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  • What are varicose veins?
  • What causes varicose veins?
  • Why Do Varicose Veins Occur Mostly In The Legs?
  • Who is most at risk for varicose veins?
  • What are the symptoms of Varicose Veins?
  • What are venous leg ulcers or Venous Ulcerations?
  • Are there short term treatments for varicose veins?
  • What is sclerotherapy?
  • What is ambulatory phlebectomy?
  • When is the Closure Procedure used?
  • What is the main difference between arteries and veins?
  • What are the types of veins?
What are varicose veins?

Varicose veins are bulging, blue veins near the surface of the skin caused by damaged valves. This affects 10%-20% of adults. The most common location for varicose veins is the back of the calf and the vein inside of the leg that runs from the groin to the ankle. Not only are these veins unsightly, but because they are holding more blood that usual, the blood can be forced into the surrounding tissue. This causes the leg to swell and feel heavy, compressing nerve muscle, bone, and surrounding tissues. Varicose veins can also cause itching and burning of the skin, and in extreme cases venous ulceration.

What causes varicose veins?

Varicose veins are caused by damaged valves in the veins of the leg. Veins pump blood back to the heart, but the veins in your leg must defy gravity to get the blood back up. This is especially true for people who spend long periods of time standing. The valves prevent blood from flowing backwards. When these valves become damaged, blood flows back down the vein and pools in the leg. This pooling causes the vein to swell, which further contributes to valve damage. As the vein swells it bulges and becomes visible underneath the skin.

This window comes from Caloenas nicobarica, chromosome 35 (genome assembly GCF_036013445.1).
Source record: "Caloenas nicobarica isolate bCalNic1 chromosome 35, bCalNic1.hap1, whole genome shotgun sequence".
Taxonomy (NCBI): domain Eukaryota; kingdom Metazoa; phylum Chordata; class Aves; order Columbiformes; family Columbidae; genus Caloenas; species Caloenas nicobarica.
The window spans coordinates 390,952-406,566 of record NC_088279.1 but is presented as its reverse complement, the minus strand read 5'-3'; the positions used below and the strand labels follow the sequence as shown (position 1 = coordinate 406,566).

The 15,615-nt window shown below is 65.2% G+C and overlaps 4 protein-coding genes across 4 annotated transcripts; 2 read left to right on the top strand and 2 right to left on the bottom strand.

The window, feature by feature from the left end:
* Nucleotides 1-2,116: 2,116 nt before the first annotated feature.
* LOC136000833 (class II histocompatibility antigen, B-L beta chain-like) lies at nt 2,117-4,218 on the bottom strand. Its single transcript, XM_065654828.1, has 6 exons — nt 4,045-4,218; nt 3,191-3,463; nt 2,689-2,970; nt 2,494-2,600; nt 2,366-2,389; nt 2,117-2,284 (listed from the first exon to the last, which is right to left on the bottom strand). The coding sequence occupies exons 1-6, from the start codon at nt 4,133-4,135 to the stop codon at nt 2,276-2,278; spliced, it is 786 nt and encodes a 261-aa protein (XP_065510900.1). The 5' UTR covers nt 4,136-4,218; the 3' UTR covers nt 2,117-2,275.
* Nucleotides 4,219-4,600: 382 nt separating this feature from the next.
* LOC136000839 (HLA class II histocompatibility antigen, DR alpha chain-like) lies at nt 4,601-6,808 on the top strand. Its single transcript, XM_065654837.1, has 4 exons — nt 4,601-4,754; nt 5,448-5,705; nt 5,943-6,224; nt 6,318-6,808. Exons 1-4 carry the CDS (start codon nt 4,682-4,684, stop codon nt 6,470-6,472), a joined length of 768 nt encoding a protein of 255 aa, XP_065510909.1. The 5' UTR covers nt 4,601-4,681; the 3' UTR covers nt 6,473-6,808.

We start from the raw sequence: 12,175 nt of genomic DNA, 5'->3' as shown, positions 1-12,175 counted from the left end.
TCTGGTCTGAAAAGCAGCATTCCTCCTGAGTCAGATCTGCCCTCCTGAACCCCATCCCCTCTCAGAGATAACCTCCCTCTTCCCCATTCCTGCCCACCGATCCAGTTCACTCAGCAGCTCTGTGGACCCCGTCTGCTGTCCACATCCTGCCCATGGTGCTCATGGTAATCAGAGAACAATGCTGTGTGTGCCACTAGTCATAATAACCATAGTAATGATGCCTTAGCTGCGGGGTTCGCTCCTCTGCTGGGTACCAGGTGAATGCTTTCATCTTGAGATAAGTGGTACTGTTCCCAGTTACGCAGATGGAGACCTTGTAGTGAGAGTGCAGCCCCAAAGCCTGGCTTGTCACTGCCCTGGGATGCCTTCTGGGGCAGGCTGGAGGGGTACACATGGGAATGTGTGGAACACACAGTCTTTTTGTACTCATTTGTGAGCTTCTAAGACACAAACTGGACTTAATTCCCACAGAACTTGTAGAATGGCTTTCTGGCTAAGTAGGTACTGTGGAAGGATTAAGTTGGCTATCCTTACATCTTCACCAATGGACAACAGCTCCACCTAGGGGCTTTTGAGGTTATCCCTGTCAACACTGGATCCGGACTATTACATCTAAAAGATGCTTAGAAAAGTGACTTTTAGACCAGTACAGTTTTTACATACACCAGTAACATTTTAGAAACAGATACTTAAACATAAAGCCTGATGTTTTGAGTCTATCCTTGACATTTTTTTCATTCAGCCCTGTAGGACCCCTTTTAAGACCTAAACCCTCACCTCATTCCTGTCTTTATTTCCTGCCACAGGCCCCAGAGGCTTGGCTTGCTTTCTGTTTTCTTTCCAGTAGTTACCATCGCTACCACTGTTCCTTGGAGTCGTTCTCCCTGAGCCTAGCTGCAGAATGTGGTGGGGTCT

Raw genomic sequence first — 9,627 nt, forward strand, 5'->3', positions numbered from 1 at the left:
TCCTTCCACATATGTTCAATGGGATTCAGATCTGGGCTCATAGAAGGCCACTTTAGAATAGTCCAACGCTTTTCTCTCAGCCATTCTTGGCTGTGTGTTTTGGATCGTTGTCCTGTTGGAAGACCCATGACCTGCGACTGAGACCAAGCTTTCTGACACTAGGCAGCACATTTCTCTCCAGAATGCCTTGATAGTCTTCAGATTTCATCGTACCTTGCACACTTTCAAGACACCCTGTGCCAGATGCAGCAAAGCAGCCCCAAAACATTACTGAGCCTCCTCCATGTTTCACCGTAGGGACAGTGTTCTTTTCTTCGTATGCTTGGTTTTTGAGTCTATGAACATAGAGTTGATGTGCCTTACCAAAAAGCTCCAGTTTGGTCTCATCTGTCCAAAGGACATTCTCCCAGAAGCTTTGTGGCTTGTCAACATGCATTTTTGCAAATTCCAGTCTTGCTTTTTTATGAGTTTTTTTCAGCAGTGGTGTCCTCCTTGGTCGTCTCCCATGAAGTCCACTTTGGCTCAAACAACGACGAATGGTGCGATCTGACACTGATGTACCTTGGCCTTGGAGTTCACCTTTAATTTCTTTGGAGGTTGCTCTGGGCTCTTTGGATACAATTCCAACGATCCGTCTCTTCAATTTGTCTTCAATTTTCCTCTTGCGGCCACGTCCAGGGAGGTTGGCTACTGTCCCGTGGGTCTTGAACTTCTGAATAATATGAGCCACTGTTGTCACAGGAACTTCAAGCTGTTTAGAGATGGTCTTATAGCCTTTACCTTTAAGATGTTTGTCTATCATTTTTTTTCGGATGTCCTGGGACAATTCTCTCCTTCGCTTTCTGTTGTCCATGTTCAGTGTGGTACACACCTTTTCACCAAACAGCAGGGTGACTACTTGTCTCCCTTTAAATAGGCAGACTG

Why Do Varicose Veins Occur Mostly In The Legs?

The distance from your feet to your heart is the furthest blood must travel, and in addition to this it must travel against gravity. The legs, and the veins in your legs, are also withstanding the pressure put on them by your body weight every time you stand. These factors force the veins in your legs to work harder than the veins elsewhere in your body, making them the most likely to be affected by venous reflux which causes varicose veins.

Who is most at risk for varicose veins?

There are many factors that contribute to whether someone is at risk for varicose veins. Heredity, blood clots, hormonal changes, obesity, standing frequently for prolonged periods, and past vein diseases are some of these factors. Women are more likely to get them than men, and people over 50 are 50% more likely to get varicose veins.

What are the symptoms of Varicose Veins?

In addition to the bulging, blue appearance, varicose veins can cause swelling, a feeling of heaviness in the legs, the vein itself may ache, and the skin around them may become inflamed, red, and itchy. In severe cases, some patients have developed venous ulcerations. Varicose veins can also cause or worsen Restless Leg Syndrome.

What are venous leg ulcers or Venous Ulcerations?

The swelling of varicose veins in the leg can cause the overlying skin to break down and create an ulcer in some people. Typically on the lower leg, it is an area where the top layer of skin has died and exposed the raw flesh underneath due to tissue breakdown. Ulcers can range in size from the size of a thumbnail to completely encompassing the leg. These ulcers are painful, odorous, and weep fluids. This is a more severe symptom manifestation of varicose veins, usually resulting when these veins are left untreated for a long time. Venous ulcerations tend to develop in older people, but have been known to occur as young as the teenage years in some. These ulcers need to be differentiated from arterial ulcers, which have a different pathology and treatment plan.